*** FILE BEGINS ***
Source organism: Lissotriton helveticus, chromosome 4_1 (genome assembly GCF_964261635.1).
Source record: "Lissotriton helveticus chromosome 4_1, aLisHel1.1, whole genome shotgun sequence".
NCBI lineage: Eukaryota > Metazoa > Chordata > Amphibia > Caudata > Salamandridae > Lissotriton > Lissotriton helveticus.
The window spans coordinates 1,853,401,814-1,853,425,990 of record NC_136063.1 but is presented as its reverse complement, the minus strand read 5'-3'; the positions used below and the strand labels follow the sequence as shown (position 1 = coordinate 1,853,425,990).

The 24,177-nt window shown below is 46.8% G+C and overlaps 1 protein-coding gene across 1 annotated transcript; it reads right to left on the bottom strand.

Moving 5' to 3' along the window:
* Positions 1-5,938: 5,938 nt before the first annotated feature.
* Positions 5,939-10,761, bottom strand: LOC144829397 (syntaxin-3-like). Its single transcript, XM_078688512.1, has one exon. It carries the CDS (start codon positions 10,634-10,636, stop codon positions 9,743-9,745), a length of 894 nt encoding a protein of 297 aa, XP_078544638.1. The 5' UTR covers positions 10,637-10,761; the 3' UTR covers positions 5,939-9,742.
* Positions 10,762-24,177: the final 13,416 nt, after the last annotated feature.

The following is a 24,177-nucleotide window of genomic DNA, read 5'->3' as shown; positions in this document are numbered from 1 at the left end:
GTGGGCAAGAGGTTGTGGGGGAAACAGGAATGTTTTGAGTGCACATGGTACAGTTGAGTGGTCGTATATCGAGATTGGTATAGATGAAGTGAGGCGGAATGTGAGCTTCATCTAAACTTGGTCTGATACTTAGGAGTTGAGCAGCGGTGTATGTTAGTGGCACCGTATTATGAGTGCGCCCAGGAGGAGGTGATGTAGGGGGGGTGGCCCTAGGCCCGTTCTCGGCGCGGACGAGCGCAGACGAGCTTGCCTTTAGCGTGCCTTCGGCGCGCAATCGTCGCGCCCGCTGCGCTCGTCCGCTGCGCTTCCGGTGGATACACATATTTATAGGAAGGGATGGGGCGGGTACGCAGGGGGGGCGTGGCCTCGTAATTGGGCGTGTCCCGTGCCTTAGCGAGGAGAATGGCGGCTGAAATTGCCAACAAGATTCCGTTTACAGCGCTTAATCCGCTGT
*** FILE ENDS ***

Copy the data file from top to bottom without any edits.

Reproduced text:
Source organism: Lissotriton helveticus, chromosome 4_1 (genome assembly GCF_964261635.1).
Source record: "Lissotriton helveticus chromosome 4_1, aLisHel1.1, whole genome shotgun sequence".
NCBI lineage: Eukaryota > Metazoa > Chordata > Amphibia > Caudata > Salamandridae > Lissotriton > Lissotriton helveticus.
The window spans coordinates 1,853,401,814-1,853,425,990 of record NC_136063.1 but is presented as its reverse complement, the minus strand read 5'-3'; the positions used below and the strand labels follow the sequence as shown (position 1 = coordinate 1,853,425,990).

The 24,177-nt window shown below is 46.8% G+C and overlaps 1 protein-coding gene across 1 annotated transcript; it reads right to left on the bottom strand.

Moving 5' to 3' along the window:
* Positions 1-5,938: 5,938 nt before the first annotated feature.
* Positions 5,939-10,761, bottom strand: LOC144829397 (syntaxin-3-like). Its single transcript, XM_078688512.1, has one exon. It carries the CDS (start codon positions 10,634-10,636, stop codon positions 9,743-9,745), a length of 894 nt encoding a protein of 297 aa, XP_078544638.1. The 5' UTR covers positions 10,637-10,761; the 3' UTR covers positions 5,939-9,742.
* Positions 10,762-24,177: the final 13,416 nt, after the last annotated feature.

The following is a 24,177-nucleotide window of genomic DNA, read 5'->3' as shown; positions in this document are numbered from 1 at the left end:
GTGGGCAAGAGGTTGTGGGGGAAACAGGAATGTTTTGAGTGCACATGGTACAGTTGAGTGGTCGTATATCGAGATTGGTATAGATGAAGTGAGGCGGAATGTGAGCTTCATCTAAACTTGGTCTGATACTTAGGAGTTGAGCAGCGGTGTATGTTAGTGGCACCGTATTATGAGTGCGCCCAGGAGGAGGTGATGTAGGGGGGGTGGCCCTAGGCCCGTTCTCGGCGCGGACGAGCGCAGACGAGCTTGCCTTTAGCGTGCCTTCGGCGCGCAATCGTCGCGCCCGCTGCGCTCGTCCGCTGCGCTTCCGGTGGATACACATATTTATAGGAAGGGATGGGGCGGGTACGCAGGGGGGGCGTGGCCTCGTAATTGGGCGTGTCCCGTGCCTTAGCGAGGAGAATGGCGGCTGAAATTGCCAACAAGATTCCGTTTACAGCGCTTAATCCGCTGT